Article on the 2002 Outback eclipse

By eclipseguy
RASC, Toronto Centre
March 2003 Issue of SCOPE – Royal Astronomical Society of Canada

One of the things I love about astronomy is that it invites you to tackle some pretty intense concepts. While the nature of the universe, its composition, dimensions and behaviour are sure to kill conversation at a dinner party, I have always enjoyed the intellectual wrestling match of cosmology, and I have found myself gravitating towards people and things that stimulate this nerve.

Here in our solar system geometry is a particularly significant concept and one of my favourites. With a good working knowledge of the celestial mechanics of our Sun, planets and moons there is a lot of great astronomy available to you. I’ll never forget the moment I came to understand truly how our Moon works and how she changes her appearance so mysteriously night after night. It was a turning point in my intellectual life, and although I didn’t know it at the time it was the genesis of my becoming a rabid eclipse chaser.

Now the motions of the Moon are one thing – the dynamics of its shadow are quite another. During a total eclipse of the sun it seems that for a single exclusive moment the mighty majesty of the solar system is unleashed, branded onto the Earth, making brilliantly evident the entire system that lies beyond. For me, these events are the front door into astronomy. After an eclipse, I don’t need any more convincing.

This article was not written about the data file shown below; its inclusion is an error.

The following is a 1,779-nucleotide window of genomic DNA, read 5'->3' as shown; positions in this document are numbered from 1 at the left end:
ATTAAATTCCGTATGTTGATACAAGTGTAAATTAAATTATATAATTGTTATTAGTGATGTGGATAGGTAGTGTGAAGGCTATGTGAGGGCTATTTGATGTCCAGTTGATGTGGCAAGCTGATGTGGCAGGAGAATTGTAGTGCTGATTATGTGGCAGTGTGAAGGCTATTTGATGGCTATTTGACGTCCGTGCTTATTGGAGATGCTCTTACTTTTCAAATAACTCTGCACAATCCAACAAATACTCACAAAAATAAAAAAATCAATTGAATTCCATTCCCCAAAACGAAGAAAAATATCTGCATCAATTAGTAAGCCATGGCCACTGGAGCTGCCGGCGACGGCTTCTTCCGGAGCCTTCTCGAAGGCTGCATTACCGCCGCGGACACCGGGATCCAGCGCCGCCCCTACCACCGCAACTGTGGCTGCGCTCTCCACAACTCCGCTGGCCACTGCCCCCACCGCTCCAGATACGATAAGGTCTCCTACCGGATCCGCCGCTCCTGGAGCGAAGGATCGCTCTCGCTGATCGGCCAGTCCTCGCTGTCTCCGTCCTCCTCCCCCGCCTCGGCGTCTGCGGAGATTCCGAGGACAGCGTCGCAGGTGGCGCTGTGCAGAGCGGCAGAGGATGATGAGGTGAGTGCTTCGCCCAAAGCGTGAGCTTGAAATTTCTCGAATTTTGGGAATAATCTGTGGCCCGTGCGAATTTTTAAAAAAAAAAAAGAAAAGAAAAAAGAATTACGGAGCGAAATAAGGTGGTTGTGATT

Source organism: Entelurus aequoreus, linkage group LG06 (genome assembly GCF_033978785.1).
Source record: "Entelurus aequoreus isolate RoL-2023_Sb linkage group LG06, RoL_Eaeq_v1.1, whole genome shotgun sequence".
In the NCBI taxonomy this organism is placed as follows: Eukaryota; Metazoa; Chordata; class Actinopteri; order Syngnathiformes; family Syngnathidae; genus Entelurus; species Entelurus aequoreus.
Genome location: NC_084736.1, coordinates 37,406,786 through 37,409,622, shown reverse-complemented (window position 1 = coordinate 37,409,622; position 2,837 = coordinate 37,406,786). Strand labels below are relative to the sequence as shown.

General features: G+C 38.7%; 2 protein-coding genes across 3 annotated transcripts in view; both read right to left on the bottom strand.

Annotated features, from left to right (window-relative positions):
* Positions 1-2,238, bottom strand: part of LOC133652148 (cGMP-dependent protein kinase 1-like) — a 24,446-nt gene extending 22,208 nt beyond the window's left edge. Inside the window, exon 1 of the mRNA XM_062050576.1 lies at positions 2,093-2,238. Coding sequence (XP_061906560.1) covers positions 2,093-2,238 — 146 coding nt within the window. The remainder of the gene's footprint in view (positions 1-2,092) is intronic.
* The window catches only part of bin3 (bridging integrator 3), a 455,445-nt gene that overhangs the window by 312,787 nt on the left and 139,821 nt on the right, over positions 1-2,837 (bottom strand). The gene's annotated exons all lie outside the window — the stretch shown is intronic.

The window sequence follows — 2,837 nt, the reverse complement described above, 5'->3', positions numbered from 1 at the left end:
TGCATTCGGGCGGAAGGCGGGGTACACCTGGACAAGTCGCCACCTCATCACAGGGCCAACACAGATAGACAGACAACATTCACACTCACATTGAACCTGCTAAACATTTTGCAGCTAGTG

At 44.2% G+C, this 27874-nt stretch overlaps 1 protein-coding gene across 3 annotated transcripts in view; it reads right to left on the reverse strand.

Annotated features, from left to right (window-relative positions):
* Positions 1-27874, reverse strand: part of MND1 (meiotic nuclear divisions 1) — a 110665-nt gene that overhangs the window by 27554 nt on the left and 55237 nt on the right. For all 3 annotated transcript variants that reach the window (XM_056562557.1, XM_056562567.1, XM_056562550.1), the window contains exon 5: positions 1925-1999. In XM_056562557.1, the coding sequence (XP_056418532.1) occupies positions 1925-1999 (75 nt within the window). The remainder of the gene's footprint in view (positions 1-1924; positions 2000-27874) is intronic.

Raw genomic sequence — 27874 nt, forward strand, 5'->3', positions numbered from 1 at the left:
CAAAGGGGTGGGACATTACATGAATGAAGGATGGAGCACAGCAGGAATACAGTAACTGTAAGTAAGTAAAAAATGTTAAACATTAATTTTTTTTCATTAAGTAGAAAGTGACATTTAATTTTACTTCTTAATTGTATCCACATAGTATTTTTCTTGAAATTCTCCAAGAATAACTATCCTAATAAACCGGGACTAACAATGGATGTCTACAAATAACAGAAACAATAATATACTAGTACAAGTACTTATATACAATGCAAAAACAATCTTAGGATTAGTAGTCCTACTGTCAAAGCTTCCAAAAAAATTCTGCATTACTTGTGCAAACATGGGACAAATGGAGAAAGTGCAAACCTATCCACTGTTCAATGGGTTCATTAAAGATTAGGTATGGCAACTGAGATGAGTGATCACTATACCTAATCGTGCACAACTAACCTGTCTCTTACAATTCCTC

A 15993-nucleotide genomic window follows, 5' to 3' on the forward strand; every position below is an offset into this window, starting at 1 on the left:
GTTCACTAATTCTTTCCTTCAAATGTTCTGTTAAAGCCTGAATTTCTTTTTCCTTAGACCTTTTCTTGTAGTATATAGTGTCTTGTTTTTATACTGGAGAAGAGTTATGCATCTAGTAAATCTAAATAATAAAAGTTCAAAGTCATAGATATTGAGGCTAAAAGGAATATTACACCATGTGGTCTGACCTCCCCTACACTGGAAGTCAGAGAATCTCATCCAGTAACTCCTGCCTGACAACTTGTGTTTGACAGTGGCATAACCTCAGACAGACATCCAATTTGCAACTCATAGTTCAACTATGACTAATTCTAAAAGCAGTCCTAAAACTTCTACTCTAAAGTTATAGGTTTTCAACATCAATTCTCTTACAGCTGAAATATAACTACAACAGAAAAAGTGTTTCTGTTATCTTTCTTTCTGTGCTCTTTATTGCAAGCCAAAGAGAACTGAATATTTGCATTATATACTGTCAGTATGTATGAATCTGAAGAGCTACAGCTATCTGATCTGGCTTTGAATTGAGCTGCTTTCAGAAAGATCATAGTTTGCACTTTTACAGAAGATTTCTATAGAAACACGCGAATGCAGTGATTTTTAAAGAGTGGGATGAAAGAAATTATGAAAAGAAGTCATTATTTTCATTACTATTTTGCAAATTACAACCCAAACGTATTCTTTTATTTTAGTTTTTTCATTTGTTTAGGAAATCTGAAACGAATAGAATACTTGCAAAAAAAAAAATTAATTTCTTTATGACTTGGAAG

I’ve done some pretty crazy things in pursuit of the shadow. Driving to within 100 kilometers of the Iraqi No-Fly Zone in southern Turkey and stomaching the seas of the Pacific Ocean off the coast of Mexico during a tropical storm are a few examples. But I think flying into the middle of the Outback in a tiny, twin-prop aircraft to camp on an airstrip pretty much takes the cake.

In the past, I have been a part of all kinds of eclipse expeditions. From solo voyages to trips with the family to groups of fifty or more RASC members enjoying two weeks together in some remote location. For the total eclipse of 04 December 2002, I convinced my friend, Matt Montgomery, a pilot living in Sydney, to fly five of us to Lyndhurst, South Australia, in an attempt to rendezvous with the shadow in one of the most unforgiving landscapes in the world.

Planning this chase took a year. A myriad of factors had to be woven into a single strategy if we were to successfully observe the eclipse and get out of there alive – two things that were essential. After narrowing down our list of potential observing sites within the path of totality to Lyndhurst, and selecting an appropriate aircraft for the task, our biggest management issue was weight. We had a team of five, camping equipment, food and water, film and video gear and a narrow ninety kilogram allowance for everything. I did my part to meet the target by eating power bars and choosing cameras not clothes!